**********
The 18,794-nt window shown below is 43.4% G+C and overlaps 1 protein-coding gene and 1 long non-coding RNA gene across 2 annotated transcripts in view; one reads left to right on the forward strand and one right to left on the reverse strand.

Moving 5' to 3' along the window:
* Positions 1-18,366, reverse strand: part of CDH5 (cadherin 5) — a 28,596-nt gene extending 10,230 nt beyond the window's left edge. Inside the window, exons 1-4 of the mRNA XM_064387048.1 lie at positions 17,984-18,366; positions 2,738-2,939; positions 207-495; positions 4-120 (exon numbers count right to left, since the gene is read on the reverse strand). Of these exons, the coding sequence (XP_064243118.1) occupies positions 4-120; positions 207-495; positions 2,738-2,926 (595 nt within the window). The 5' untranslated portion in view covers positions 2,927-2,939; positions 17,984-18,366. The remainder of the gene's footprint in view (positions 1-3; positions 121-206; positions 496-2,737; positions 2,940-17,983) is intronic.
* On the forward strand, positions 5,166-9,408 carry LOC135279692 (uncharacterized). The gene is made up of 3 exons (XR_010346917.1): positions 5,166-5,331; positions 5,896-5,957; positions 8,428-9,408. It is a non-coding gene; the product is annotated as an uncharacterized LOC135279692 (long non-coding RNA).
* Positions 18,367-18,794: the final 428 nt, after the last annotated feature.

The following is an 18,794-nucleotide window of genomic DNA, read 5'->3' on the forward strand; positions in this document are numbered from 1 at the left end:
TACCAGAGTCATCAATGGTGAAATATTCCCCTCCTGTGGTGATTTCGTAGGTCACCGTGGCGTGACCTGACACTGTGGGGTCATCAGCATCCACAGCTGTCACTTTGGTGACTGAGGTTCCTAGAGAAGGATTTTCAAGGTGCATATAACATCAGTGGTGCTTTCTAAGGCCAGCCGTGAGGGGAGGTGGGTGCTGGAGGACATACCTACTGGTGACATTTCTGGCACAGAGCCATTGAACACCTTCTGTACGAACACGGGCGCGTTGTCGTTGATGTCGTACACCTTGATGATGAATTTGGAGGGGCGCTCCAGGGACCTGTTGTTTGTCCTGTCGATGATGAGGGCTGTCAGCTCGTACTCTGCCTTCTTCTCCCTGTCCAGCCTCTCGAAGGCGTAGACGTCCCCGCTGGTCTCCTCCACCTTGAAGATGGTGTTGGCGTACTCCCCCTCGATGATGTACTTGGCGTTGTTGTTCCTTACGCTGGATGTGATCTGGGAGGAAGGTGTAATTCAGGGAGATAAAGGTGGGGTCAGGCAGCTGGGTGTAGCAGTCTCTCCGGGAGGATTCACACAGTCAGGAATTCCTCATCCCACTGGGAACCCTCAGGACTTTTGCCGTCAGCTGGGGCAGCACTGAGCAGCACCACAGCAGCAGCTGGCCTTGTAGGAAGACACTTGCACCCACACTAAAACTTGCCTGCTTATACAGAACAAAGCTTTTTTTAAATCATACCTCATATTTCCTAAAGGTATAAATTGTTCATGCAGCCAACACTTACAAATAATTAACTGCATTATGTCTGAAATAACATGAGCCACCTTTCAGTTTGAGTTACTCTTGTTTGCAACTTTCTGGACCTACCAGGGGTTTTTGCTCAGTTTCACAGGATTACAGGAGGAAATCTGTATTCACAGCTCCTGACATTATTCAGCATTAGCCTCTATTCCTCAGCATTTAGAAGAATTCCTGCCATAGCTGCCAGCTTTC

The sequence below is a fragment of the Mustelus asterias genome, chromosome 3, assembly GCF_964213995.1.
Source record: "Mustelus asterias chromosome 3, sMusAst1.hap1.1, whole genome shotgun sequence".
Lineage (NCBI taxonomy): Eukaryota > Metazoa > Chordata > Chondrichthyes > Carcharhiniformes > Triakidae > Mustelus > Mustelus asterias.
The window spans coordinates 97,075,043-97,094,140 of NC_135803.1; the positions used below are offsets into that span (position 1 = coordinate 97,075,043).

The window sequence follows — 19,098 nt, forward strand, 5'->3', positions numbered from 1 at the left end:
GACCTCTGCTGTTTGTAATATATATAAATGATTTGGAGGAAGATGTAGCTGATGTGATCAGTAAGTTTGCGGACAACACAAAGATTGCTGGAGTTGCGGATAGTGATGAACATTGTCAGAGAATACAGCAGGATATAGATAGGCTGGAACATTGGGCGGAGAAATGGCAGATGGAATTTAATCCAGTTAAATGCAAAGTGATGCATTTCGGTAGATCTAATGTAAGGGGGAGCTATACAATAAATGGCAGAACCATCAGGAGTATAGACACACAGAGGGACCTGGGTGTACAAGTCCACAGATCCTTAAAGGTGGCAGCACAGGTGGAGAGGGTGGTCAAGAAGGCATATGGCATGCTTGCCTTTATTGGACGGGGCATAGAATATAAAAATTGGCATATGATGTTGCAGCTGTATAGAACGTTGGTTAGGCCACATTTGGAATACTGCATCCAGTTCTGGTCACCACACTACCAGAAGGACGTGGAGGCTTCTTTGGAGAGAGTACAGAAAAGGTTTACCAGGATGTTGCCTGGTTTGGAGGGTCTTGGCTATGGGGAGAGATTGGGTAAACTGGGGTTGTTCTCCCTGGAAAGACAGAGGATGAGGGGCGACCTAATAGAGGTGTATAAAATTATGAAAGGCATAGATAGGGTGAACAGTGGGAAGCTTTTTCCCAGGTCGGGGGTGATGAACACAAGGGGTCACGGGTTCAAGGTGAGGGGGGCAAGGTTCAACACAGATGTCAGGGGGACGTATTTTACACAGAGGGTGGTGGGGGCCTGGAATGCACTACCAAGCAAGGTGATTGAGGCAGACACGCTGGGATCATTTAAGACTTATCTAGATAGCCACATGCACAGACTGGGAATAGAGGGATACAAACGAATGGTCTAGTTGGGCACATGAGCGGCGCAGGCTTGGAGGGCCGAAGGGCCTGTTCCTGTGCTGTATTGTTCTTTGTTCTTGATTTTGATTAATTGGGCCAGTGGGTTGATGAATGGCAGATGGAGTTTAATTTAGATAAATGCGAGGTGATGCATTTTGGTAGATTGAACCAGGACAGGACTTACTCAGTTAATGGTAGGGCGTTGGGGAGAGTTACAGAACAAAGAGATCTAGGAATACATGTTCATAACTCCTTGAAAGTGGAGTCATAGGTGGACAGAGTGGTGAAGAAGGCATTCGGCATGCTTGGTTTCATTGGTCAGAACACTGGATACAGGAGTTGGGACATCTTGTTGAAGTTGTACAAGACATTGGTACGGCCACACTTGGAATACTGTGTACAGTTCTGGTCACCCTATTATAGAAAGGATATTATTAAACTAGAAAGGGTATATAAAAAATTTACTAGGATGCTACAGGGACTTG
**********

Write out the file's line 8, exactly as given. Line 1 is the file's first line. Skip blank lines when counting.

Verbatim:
The sequence below is a fragment of the Mustelus asterias genome, chromosome 3, assembly GCF_964213995.1.